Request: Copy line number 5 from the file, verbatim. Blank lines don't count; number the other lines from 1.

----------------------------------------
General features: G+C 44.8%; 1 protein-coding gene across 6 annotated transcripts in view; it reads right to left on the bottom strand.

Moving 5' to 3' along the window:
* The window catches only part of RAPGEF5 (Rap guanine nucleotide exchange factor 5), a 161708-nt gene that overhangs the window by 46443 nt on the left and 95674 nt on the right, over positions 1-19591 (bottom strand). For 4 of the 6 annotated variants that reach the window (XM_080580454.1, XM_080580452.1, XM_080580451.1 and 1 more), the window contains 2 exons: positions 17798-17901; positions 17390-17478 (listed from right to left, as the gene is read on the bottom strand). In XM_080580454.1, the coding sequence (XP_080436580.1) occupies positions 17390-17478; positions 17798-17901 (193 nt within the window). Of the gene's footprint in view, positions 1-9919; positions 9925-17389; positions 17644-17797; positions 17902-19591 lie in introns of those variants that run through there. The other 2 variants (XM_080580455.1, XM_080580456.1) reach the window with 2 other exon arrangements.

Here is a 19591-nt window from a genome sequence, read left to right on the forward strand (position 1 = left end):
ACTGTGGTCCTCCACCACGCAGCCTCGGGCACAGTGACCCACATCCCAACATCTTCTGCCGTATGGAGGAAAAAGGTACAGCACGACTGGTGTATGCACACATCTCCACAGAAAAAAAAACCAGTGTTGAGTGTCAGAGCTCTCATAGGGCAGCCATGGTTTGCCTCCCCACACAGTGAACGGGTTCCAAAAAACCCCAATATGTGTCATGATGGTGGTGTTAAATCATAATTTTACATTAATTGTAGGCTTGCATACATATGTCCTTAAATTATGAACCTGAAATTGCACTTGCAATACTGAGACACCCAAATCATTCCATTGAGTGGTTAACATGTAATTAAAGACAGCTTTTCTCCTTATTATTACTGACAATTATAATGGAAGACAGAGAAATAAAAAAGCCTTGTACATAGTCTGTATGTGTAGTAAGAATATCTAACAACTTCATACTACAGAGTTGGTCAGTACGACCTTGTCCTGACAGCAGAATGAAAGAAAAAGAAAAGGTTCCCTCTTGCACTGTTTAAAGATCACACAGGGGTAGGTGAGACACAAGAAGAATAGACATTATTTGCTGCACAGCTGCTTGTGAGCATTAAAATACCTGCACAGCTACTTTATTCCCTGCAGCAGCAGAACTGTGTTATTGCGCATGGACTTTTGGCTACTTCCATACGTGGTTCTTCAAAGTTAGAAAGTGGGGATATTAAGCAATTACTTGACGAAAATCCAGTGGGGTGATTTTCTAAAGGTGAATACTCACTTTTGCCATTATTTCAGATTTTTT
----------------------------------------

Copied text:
ACTGTGGTCCTCCACCACGCAGCCTCGGGCACAGTGACCCACATCCCAACATCTTCTGCCGTATGGAGGAAAAAGGTACAGCACGACTGGTGTATGCACACATCTCCACAGAAAAAAAAACCAGTGTTGAGTGTCAGAGCTCTCATAGGGCAGCCATGGTTTGCCTCCCCACACAGTGAACGGGTTCCAAAAAACCCCAATATGTGTCATGATGGTGGTGTTAAATCATAATTTTACATTAATTGTAGGCTTGCATACATATGTCCTTAAATTATGAACCTGAAATTGCACTTGCAATACTGAGACACCCAAATCATTCCATTGAGTGGTTAACATGTAATTAAAGACAGCTTTTCTCCTTATTATTACTGACAATTATAATGGAAGACAGAGAAATAAAAAAGCCTTGTACATAGTCTGTATGTGTAGTAAGAATATCTAACAACTTCATACTACAGAGTTGGTCAGTACGACCTTGTCCTGACAGCAGAATGAAAGAAAAAGAAAAGGTTCCCTCTTGCACTGTTTAAAGATCACACAGGGGTAGGTGAGACACAAGAAGAATAGACATTATTTGCTGCACAGCTGCTTGTGAGCATTAAAATACCTGCACAGCTACTTTATTCCCTGCAGCAGCAGAACTGTGTTATTGCGCATGGACTTTTGGCTACTTCCATACGTGGTTCTTCAAAGTTAGAAAGTGGGGATATTAAGCAATTACTTGACGAAAATCCAGTGGGGTGATTTTCTAAAGGTGAATACTCACTTTTGCCATTATTTCAGATTTTTT